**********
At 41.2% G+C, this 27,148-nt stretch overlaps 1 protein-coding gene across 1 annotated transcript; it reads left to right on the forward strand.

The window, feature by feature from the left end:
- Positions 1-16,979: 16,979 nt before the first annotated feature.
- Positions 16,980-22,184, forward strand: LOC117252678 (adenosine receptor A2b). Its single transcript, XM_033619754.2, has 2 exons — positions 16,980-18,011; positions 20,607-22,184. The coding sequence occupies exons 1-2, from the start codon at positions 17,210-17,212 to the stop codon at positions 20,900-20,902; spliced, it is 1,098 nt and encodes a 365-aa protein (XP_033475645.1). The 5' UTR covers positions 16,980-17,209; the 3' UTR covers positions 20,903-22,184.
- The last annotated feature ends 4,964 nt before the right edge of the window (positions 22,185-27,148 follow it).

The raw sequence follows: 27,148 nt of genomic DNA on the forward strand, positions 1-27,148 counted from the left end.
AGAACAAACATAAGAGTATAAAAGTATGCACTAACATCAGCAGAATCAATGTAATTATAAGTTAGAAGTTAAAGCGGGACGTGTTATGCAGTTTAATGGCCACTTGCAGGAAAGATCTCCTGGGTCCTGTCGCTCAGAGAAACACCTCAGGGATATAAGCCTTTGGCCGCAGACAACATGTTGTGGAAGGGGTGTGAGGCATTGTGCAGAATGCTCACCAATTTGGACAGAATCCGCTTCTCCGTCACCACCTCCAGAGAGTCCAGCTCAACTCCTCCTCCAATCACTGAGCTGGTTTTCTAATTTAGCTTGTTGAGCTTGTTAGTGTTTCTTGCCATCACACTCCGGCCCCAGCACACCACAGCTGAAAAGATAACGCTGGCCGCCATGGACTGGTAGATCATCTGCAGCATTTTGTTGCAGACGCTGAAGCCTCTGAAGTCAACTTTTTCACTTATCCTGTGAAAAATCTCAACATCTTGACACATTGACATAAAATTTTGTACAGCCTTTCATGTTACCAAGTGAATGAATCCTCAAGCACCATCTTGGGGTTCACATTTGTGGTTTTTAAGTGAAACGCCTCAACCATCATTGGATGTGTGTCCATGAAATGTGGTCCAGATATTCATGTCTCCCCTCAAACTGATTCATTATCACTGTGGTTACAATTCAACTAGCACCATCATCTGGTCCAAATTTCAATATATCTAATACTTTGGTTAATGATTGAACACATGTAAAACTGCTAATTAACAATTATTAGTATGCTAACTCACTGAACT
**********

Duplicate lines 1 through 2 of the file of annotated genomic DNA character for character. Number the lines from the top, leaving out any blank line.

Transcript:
At 41.2% G+C, this 27,148-nt stretch overlaps 1 protein-coding gene across 1 annotated transcript; it reads left to right on the forward strand.

The window, feature by feature from the left end: